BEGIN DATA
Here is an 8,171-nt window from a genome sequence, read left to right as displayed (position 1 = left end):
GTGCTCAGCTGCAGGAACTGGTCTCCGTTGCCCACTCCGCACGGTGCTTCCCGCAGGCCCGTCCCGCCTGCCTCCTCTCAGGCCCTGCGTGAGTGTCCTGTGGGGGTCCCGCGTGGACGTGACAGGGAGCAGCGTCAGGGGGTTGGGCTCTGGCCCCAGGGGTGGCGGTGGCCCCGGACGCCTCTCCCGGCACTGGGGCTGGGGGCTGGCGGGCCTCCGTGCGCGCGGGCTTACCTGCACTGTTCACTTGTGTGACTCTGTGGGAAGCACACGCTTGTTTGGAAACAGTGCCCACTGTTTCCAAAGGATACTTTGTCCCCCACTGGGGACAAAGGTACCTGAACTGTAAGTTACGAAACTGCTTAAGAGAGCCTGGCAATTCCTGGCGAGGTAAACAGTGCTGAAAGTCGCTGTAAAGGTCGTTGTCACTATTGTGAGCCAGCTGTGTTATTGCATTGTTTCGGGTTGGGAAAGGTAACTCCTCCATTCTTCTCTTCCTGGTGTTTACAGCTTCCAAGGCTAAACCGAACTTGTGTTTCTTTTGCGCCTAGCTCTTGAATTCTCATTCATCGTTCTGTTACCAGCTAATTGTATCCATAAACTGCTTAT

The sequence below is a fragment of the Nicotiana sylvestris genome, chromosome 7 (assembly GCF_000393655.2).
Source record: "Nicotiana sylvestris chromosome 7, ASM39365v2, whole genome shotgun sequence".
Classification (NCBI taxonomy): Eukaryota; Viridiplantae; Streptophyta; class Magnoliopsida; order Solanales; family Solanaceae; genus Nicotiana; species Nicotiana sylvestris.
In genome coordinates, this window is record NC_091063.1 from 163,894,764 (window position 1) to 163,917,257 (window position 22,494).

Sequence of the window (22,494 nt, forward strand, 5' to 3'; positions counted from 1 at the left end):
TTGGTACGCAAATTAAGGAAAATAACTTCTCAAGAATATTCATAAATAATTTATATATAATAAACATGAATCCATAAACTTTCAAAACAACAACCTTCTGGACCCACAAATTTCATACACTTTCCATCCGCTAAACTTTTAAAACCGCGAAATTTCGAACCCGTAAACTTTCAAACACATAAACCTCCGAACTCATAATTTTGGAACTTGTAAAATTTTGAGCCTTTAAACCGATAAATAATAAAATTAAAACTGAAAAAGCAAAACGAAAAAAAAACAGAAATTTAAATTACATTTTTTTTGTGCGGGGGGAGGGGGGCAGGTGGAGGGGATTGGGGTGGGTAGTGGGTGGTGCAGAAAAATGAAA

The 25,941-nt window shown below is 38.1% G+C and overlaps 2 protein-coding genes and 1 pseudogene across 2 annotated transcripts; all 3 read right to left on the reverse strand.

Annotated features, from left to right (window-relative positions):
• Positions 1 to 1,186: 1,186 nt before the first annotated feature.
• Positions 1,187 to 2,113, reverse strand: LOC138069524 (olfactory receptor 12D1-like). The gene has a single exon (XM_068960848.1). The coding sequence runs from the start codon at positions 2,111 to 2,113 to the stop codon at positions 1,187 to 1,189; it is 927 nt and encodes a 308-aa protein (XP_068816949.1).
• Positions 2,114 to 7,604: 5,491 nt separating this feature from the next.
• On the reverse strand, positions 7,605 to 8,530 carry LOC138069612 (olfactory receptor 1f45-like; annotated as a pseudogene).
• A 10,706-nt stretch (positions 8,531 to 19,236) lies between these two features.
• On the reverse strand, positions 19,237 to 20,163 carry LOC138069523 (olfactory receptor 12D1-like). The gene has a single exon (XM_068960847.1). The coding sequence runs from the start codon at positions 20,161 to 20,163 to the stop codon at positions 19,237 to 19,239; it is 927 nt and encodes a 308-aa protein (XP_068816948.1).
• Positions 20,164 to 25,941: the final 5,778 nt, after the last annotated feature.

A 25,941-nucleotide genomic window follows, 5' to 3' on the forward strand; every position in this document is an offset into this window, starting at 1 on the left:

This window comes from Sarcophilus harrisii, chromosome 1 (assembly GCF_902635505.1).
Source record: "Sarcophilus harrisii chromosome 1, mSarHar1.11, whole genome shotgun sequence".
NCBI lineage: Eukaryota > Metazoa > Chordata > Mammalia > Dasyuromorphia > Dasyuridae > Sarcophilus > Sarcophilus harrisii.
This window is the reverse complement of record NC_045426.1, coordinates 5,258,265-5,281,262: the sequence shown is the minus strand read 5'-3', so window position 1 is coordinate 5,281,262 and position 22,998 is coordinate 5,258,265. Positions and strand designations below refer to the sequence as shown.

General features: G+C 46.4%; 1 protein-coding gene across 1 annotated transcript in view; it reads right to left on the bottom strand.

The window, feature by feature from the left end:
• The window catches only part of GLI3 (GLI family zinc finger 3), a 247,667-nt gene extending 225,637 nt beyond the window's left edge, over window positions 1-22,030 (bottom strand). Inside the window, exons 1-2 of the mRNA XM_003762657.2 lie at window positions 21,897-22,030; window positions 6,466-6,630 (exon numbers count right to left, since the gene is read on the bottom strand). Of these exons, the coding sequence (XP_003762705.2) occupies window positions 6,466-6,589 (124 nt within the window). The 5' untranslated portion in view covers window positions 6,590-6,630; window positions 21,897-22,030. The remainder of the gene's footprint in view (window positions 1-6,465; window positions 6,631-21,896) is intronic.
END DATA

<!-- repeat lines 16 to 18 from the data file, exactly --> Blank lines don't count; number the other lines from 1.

• On the reverse strand, positions 19,237 to 20,163 carry LOC138069523 (olfactory receptor 12D1-like). The gene has a single exon (XM_068960847.1). The coding sequence runs from the start codon at positions 20,161 to 20,163 to the stop codon at positions 19,237 to 19,239; it is 927 nt and encodes a 308-aa protein (XP_068816948.1).
• Positions 20,164 to 25,941: the final 5,778 nt, after the last annotated feature.

A 25,941-nucleotide genomic window follows, 5' to 3' on the forward strand; every position in this document is an offset into this window, starting at 1 on the left: